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Desa misguided on subsistence policy

Posted: Wednesday, January 12, 2000

On Tuesday, Desa Jacobsson, poignantly lodged her protest of the Federal Subsistence Law, by beginning a hunger strike. My father and my grandparents often told me that ``The Truth Will Out!'' Over the last several months Desa has found out the hard way that the truth I told her about subsistence, during the last race for governor, was accurate. Unfortunately, she believed all of the misinformation distributed by the ANILCA subsistence supporters and all of the rhetoric of the AFN. She honestly believed that because she is an Alaskan Native that she was a subsistence-qualified person and could participate and practice her cultural heritage. WRONG - Desa is one of over 43,000 Alaskan Natives who happen to live in towns that are too large; they are urban and just like their neighbors they don't qualify.

I had several private conversations with Desa on the campaign trail about subsistence. I found her to be a compassionate and caring lady with a true love for this state and all of its people. Unfortunately, she, like many others, had been inundated with political spin and outright lies about my position opposing this discriminatory federal mandate called ANILCA equals subsistence. So she didn't believe me when I told her that she would be arrested if she tried to practice subsistence. She is now awaiting trial over a fishing protest in which she participated.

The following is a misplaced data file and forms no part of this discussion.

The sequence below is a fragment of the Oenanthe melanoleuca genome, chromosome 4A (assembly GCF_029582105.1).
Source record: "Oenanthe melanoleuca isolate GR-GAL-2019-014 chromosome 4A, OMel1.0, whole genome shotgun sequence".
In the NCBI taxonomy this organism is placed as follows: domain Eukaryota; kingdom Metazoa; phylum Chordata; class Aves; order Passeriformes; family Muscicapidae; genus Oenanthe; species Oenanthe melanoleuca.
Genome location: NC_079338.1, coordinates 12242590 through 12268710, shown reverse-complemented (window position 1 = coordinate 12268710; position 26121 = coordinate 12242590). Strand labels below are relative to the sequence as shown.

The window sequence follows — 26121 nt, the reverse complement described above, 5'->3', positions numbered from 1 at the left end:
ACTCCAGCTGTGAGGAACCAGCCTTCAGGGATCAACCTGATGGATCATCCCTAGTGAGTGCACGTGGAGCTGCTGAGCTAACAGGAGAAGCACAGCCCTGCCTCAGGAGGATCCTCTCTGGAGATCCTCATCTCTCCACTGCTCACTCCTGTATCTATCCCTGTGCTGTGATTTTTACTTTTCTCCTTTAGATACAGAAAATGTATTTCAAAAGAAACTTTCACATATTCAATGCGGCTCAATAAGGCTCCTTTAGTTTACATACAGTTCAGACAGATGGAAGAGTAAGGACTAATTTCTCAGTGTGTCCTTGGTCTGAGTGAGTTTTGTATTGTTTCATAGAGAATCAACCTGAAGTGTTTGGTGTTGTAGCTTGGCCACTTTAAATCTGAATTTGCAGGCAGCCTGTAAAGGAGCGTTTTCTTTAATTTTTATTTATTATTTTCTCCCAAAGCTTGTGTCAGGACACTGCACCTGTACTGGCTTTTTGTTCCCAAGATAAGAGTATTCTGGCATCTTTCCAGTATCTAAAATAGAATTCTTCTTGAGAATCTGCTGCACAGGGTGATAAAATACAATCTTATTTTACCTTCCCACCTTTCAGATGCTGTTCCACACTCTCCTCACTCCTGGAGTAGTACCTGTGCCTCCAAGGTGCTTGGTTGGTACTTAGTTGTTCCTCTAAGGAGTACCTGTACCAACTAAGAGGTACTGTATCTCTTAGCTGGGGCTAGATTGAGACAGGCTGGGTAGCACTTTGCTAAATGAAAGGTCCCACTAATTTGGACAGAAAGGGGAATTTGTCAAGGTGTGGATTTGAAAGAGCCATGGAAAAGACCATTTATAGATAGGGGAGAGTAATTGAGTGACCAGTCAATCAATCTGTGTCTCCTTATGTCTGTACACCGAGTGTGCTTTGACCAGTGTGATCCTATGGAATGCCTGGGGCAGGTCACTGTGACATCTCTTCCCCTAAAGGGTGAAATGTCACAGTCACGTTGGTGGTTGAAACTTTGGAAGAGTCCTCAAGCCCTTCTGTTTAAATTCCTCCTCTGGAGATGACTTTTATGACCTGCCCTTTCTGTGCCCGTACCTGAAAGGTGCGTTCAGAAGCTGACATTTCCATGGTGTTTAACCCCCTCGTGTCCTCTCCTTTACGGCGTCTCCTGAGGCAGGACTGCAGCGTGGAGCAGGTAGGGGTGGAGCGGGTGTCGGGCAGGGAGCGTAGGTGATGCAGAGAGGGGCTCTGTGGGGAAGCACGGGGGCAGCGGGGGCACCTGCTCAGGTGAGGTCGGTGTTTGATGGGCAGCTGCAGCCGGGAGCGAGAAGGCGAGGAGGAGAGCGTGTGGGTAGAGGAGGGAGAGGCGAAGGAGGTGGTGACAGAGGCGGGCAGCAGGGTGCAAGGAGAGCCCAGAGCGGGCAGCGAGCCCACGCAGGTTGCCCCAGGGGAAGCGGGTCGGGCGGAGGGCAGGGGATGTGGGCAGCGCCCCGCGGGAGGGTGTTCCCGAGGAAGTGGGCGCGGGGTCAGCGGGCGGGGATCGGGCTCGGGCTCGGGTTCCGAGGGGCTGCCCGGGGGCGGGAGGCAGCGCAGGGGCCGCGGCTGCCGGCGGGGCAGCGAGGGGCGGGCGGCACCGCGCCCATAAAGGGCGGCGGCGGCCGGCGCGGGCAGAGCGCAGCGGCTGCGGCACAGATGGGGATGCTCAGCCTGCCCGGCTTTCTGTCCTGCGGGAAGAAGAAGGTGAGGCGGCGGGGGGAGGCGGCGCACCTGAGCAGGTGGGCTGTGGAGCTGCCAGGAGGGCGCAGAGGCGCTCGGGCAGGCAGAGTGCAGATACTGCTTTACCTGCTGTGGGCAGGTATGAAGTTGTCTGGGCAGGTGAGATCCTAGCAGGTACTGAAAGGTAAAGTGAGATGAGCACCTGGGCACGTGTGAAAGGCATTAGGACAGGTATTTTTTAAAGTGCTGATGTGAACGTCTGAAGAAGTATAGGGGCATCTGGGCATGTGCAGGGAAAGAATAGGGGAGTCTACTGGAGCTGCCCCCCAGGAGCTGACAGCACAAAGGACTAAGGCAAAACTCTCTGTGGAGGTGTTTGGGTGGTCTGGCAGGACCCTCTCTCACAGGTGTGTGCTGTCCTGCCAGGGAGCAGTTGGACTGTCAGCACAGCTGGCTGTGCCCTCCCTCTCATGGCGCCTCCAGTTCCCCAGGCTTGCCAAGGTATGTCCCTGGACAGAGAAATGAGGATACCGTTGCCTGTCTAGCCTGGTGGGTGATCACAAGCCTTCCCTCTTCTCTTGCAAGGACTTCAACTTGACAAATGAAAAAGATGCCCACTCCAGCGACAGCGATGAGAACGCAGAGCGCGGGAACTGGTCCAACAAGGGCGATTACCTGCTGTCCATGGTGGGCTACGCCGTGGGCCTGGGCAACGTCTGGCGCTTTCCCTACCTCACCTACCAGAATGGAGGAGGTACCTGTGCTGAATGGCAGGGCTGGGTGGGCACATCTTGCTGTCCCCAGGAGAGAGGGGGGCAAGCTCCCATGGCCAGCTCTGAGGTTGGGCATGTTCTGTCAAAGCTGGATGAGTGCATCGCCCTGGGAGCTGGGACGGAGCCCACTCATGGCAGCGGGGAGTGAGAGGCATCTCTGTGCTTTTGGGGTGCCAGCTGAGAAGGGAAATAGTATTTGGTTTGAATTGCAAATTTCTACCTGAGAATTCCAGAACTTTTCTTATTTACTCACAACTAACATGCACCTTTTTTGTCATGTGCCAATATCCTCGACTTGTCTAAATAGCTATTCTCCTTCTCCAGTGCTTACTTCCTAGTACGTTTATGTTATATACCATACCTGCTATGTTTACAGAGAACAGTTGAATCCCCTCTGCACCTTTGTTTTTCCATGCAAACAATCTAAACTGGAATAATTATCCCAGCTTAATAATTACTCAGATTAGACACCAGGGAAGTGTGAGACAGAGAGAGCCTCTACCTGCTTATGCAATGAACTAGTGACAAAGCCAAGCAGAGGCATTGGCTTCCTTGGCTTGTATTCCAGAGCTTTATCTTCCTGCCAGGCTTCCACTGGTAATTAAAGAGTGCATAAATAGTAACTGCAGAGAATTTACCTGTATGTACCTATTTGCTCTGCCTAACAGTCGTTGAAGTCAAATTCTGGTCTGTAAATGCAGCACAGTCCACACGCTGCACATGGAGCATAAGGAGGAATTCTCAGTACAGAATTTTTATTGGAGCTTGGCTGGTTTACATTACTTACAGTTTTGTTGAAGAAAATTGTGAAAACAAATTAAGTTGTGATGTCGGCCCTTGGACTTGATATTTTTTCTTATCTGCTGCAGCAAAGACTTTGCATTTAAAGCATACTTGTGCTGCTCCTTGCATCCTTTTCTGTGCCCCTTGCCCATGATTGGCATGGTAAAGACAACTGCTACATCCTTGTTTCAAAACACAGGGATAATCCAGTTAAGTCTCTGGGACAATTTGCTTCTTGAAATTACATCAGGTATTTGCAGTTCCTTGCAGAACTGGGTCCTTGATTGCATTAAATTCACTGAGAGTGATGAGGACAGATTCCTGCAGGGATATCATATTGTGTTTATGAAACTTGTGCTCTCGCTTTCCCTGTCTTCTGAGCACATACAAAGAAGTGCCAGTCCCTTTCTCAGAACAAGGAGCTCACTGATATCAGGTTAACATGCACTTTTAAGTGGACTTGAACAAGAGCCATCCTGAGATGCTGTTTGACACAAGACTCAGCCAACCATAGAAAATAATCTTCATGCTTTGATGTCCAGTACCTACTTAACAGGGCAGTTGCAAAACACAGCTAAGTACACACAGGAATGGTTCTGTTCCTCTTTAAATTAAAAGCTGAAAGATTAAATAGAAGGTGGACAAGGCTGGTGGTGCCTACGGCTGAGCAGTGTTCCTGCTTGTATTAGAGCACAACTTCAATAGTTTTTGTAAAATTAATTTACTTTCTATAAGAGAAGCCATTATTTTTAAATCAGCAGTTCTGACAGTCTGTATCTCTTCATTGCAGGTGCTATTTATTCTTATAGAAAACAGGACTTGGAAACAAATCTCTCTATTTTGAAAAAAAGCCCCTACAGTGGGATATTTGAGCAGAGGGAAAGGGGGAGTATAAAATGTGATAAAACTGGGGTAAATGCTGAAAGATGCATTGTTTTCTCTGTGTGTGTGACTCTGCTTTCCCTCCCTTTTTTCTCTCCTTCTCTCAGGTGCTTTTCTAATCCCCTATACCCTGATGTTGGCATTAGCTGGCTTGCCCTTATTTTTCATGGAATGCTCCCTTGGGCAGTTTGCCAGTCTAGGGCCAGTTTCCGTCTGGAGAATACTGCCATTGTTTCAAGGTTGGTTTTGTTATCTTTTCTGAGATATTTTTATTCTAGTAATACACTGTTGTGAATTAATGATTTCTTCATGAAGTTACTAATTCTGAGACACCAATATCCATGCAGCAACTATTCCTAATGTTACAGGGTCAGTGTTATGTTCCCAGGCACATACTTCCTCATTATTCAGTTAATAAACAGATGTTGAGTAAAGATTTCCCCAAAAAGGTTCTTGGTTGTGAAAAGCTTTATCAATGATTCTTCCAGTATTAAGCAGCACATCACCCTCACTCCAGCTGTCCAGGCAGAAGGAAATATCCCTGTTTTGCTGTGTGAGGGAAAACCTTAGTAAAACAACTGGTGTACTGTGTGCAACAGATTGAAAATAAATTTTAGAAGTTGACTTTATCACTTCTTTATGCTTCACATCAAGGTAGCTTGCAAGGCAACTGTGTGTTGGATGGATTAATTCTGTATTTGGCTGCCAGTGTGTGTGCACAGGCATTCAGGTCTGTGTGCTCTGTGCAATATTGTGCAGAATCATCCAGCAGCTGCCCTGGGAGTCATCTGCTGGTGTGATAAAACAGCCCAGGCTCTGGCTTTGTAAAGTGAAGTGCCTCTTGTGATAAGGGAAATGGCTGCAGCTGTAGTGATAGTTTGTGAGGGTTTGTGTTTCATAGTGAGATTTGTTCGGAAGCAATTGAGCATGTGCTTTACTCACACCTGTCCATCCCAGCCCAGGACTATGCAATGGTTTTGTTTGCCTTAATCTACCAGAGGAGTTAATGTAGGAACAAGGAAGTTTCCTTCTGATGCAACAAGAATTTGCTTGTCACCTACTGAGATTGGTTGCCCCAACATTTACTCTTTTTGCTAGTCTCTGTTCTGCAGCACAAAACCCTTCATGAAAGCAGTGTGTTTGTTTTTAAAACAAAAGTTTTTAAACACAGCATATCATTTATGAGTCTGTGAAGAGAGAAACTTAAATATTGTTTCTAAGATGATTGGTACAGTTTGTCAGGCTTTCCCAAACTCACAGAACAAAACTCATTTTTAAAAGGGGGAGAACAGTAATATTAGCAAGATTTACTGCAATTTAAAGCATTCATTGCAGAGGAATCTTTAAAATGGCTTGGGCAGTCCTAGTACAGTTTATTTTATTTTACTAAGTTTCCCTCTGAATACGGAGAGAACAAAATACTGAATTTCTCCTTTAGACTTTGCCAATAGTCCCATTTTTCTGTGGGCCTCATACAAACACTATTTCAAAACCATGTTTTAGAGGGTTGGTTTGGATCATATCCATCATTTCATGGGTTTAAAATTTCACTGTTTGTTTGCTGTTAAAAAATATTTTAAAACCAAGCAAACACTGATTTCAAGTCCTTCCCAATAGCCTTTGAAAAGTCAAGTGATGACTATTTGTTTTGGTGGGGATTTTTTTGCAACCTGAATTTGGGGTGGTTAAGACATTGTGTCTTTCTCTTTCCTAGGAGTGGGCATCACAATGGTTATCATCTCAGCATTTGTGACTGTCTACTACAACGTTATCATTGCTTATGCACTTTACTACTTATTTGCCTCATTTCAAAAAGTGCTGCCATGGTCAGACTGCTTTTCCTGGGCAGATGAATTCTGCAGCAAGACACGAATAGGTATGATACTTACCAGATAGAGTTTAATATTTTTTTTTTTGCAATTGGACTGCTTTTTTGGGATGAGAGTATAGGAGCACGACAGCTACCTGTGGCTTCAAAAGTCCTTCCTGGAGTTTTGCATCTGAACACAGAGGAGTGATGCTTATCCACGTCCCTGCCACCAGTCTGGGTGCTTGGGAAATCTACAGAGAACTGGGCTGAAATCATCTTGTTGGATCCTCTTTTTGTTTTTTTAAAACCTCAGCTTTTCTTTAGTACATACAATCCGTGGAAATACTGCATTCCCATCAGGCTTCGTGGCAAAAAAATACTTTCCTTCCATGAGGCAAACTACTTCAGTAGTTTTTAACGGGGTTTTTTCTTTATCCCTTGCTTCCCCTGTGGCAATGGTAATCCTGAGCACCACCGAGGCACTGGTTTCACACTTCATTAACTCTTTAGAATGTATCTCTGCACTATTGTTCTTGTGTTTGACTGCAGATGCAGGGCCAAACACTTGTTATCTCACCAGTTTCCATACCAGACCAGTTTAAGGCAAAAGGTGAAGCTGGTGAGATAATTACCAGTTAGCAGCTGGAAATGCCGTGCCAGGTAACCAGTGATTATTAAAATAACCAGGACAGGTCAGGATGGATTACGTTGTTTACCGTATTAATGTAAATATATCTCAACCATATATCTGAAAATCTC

Under current Alaskan law she can qualify for and get a personal use permit to take salmon. If the Alaska Legislature surrenders control of our navigable waters to the federal government by adopting ANILCA into our constitution and laws (as Desa has strongly advocated), she will no longer qualify for even a personal use permit as she is an URBAN resident. The largest Native village in Alaska is Anchorage, the second largest is Fairbanks, etc; the largest percentage (60 percent) of all Natives living in Alaska all live in URBAN, not RURAL, communities. The federal law specifically limits subsistence to rural communities and areas. Yes, some of us have tried to change that - in fact some of us have fought for years to change ANILCA to comply with the state's personal use system, so that people like Desa would not be arbitrarily discriminated against. Sadly, if the state ever does adopt ANILCA (and all the forces are aligning to do just that), not only will all URBAN residents like Desa be precluded, as personal use permits will disappear, but because the federal law allows for the CASH SALE of subsistence caught resources it will also destroy our commercial, sport and recreational fishing industries.

Over time as this discriminatory law is enforced against individual Alaskan's the ``Truth Will Out,'' but at what cost in human suffering and economic loss?

Senator Robin L. Taylor



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